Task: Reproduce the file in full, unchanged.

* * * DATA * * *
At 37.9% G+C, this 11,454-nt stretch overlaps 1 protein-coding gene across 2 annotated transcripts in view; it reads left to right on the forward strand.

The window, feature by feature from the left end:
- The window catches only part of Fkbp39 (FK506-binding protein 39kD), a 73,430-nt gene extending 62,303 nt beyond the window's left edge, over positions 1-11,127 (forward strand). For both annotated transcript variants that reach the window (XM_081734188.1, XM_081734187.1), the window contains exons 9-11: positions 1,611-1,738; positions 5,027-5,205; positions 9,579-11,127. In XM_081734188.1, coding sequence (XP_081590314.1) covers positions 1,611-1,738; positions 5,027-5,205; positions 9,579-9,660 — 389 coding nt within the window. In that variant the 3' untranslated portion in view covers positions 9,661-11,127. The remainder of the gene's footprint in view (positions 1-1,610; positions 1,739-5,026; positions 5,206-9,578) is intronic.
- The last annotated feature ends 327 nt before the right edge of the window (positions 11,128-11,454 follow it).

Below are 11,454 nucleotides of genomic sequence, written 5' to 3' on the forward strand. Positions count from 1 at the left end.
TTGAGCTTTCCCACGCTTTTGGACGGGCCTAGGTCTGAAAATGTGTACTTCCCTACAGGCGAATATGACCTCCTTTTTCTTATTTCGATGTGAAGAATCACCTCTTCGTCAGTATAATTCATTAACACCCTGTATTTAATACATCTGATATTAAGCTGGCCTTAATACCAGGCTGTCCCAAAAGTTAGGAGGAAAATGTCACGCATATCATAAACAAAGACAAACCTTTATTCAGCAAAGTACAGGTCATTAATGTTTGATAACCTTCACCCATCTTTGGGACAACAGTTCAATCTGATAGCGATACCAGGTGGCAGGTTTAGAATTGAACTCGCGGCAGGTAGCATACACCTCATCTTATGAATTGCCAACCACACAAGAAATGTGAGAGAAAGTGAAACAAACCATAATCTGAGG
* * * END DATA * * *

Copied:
At 37.9% G+C, this 11,454-nt stretch overlaps 1 protein-coding gene across 2 annotated transcripts in view; it reads left to right on the forward strand.

The window, feature by feature from the left end:
- The window catches only part of Fkbp39 (FK506-binding protein 39kD), a 73,430-nt gene extending 62,303 nt beyond the window's left edge, over positions 1-11,127 (forward strand). For both annotated transcript variants that reach the window (XM_081734188.1, XM_081734187.1), the window contains exons 9-11: positions 1,611-1,738; positions 5,027-5,205; positions 9,579-11,127. In XM_081734188.1, coding sequence (XP_081590314.1) covers positions 1,611-1,738; positions 5,027-5,205; positions 9,579-9,660 — 389 coding nt within the window. In that variant the 3' untranslated portion in view covers positions 9,661-11,127. The remainder of the gene's footprint in view (positions 1-1,610; positions 1,739-5,026; positions 5,206-9,578) is intronic.
- The last annotated feature ends 327 nt before the right edge of the window (positions 11,128-11,454 follow it).

Below are 11,454 nucleotides of genomic sequence, written 5' to 3' on the forward strand. Positions count from 1 at the left end.
TTGAGCTTTCCCACGCTTTTGGACGGGCCTAGGTCTGAAAATGTGTACTTCCCTACAGGCGAATATGACCTCCTTTTTCTTATTTCGATGTGAAGAATCACCTCTTCGTCAGTATAATTCATTAACACCCTGTATTTAATACATCTGATATTAAGCTGGCCTTAATACCAGGCTGTCCCAAAAGTTAGGAGGAAAATGTCACGCATATCATAAACAAAGACAAACCTTTATTCAGCAAAGTACAGGTCATTAATGTTTGATAACCTTCACCCATCTTTGGGACAACAGTTCAATCTGATAGCGATACCAGGTGGCAGGTTTAGAATTGAACTCGCGGCAGGTAGCATACACCTCATCTTATGAATTGCCAACCACACAAGAAATGTGAGAGAAAGTGAAACAAACCATAATCTGAGG